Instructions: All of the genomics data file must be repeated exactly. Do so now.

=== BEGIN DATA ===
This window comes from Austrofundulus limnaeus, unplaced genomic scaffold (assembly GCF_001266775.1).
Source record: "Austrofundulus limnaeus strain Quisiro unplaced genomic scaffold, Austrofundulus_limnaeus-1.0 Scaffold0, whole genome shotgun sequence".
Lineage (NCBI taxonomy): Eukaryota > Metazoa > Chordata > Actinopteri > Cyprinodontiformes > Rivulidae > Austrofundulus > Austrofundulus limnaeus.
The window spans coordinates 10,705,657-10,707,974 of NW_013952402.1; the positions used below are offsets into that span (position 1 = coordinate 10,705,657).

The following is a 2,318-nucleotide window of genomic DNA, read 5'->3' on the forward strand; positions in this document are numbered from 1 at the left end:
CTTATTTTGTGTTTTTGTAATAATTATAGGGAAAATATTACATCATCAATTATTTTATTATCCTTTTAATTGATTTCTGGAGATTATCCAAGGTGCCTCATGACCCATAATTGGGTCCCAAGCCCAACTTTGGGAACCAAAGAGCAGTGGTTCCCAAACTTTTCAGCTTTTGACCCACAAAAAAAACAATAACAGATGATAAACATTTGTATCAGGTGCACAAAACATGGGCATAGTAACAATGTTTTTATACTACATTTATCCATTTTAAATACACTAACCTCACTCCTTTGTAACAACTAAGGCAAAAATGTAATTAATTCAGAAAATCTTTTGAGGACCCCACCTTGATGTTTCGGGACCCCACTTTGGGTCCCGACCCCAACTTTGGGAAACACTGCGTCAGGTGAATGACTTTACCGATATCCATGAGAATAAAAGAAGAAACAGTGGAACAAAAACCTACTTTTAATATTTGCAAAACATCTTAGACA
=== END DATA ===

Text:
This window comes from Austrofundulus limnaeus, unplaced genomic scaffold (assembly GCF_001266775.1).
Source record: "Austrofundulus limnaeus strain Quisiro unplaced genomic scaffold, Austrofundulus_limnaeus-1.0 Scaffold0, whole genome shotgun sequence".
Lineage (NCBI taxonomy): Eukaryota > Metazoa > Chordata > Actinopteri > Cyprinodontiformes > Rivulidae > Austrofundulus > Austrofundulus limnaeus.
The window spans coordinates 10,705,657-10,707,974 of NW_013952402.1; the positions used below are offsets into that span (position 1 = coordinate 10,705,657).

The following is a 2,318-nucleotide window of genomic DNA, read 5'->3' on the forward strand; positions in this document are numbered from 1 at the left end:
CTTATTTTGTGTTTTTGTAATAATTATAGGGAAAATATTACATCATCAATTATTTTATTATCCTTTTAATTGATTTCTGGAGATTATCCAAGGTGCCTCATGACCCATAATTGGGTCCCAAGCCCAACTTTGGGAACCAAAGAGCAGTGGTTCCCAAACTTTTCAGCTTTTGACCCACAAAAAAAACAATAACAGATGATAAACATTTGTATCAGGTGCACAAAACATGGGCATAGTAACAATGTTTTTATACTACATTTATCCATTTTAAATACACTAACCTCACTCCTTTGTAACAACTAAGGCAAAAATGTAATTAATTCAGAAAATCTTTTGAGGACCCCACCTTGATGTTTCGGGACCCCACTTTGGGTCCCGACCCCAACTTTGGGAAACACTGCGTCAGGTGAATGACTTTACCGATATCCATGAGAATAAAAGAAGAAACAGTGGAACAAAAACCTACTTTTAATATTTGCAAAACATCTTAGACA